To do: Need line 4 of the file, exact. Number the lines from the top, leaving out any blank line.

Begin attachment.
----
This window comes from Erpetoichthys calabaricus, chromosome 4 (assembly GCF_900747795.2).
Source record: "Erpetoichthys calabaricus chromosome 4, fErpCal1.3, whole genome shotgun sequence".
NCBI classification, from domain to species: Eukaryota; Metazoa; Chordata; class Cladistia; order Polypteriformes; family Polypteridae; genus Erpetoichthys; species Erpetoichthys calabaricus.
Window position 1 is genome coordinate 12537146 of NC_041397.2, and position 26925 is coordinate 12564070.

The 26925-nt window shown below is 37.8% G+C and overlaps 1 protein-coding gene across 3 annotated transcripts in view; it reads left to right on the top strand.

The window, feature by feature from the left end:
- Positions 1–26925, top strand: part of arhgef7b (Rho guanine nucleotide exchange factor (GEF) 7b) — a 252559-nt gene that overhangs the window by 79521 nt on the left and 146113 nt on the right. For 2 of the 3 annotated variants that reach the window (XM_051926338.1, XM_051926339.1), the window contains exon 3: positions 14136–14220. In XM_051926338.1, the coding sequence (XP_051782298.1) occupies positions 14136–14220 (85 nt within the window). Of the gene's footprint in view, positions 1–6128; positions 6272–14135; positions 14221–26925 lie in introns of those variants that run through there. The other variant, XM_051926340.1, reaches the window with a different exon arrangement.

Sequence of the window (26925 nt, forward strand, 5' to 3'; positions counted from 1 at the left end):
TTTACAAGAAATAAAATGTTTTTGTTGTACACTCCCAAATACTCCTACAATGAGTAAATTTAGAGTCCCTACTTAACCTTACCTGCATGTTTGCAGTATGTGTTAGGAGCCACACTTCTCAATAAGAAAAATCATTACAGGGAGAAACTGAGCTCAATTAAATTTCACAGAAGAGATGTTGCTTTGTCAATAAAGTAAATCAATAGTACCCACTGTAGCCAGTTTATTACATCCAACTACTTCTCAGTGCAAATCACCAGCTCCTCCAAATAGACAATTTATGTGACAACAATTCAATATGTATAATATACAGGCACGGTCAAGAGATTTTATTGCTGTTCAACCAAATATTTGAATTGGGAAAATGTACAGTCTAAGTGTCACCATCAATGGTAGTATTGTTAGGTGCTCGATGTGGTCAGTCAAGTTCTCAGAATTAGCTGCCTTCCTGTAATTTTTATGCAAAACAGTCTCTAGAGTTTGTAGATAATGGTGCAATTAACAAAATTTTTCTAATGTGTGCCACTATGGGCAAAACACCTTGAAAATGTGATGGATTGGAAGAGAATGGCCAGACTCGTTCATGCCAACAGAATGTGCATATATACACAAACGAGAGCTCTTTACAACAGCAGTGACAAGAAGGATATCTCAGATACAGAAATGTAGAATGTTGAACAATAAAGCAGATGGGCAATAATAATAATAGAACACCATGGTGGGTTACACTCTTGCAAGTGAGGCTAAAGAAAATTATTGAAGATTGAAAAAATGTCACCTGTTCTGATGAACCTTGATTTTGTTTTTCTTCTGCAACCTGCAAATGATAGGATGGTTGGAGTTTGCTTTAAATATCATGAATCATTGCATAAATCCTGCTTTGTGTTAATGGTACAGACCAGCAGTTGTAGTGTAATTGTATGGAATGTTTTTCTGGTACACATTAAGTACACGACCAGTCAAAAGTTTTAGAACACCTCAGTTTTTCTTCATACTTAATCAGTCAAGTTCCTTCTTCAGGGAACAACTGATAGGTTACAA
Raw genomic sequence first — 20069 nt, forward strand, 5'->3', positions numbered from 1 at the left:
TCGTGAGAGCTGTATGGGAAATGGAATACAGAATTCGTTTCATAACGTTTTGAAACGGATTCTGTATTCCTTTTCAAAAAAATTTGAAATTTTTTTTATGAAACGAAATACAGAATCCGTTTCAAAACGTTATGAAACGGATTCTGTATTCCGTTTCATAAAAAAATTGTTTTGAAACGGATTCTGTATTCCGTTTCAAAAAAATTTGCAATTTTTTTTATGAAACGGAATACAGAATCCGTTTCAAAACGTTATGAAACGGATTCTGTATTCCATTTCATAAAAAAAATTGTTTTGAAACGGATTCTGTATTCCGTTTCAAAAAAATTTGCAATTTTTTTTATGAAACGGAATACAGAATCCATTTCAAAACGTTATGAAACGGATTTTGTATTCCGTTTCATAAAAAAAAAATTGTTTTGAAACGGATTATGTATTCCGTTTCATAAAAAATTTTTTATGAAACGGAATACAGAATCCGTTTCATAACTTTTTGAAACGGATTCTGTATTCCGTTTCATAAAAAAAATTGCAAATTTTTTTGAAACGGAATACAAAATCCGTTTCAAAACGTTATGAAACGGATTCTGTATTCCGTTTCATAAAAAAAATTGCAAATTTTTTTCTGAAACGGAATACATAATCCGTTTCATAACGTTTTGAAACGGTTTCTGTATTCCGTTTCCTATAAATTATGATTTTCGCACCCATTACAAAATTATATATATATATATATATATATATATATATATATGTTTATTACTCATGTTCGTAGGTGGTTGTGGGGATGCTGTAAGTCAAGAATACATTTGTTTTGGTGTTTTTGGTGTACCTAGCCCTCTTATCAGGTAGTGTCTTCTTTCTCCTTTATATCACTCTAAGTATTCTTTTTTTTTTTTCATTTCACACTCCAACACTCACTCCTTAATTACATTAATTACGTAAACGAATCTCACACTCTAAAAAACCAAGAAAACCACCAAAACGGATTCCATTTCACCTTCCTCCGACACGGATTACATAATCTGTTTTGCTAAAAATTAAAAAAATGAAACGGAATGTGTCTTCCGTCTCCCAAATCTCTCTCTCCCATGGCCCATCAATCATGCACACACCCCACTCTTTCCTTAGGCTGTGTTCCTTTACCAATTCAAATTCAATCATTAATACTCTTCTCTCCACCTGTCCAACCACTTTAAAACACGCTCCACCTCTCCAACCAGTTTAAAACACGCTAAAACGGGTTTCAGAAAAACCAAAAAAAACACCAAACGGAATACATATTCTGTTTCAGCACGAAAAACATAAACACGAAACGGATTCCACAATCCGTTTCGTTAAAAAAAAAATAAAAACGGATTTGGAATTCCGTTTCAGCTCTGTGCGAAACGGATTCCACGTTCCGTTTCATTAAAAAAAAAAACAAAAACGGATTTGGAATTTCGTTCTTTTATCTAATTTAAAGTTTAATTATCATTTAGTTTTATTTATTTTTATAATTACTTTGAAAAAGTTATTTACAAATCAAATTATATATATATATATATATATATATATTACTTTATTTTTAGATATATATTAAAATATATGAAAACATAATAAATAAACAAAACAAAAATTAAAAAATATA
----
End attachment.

Window position 1 is genome coordinate 12537146 of NC_041397.2, and position 26925 is coordinate 12564070.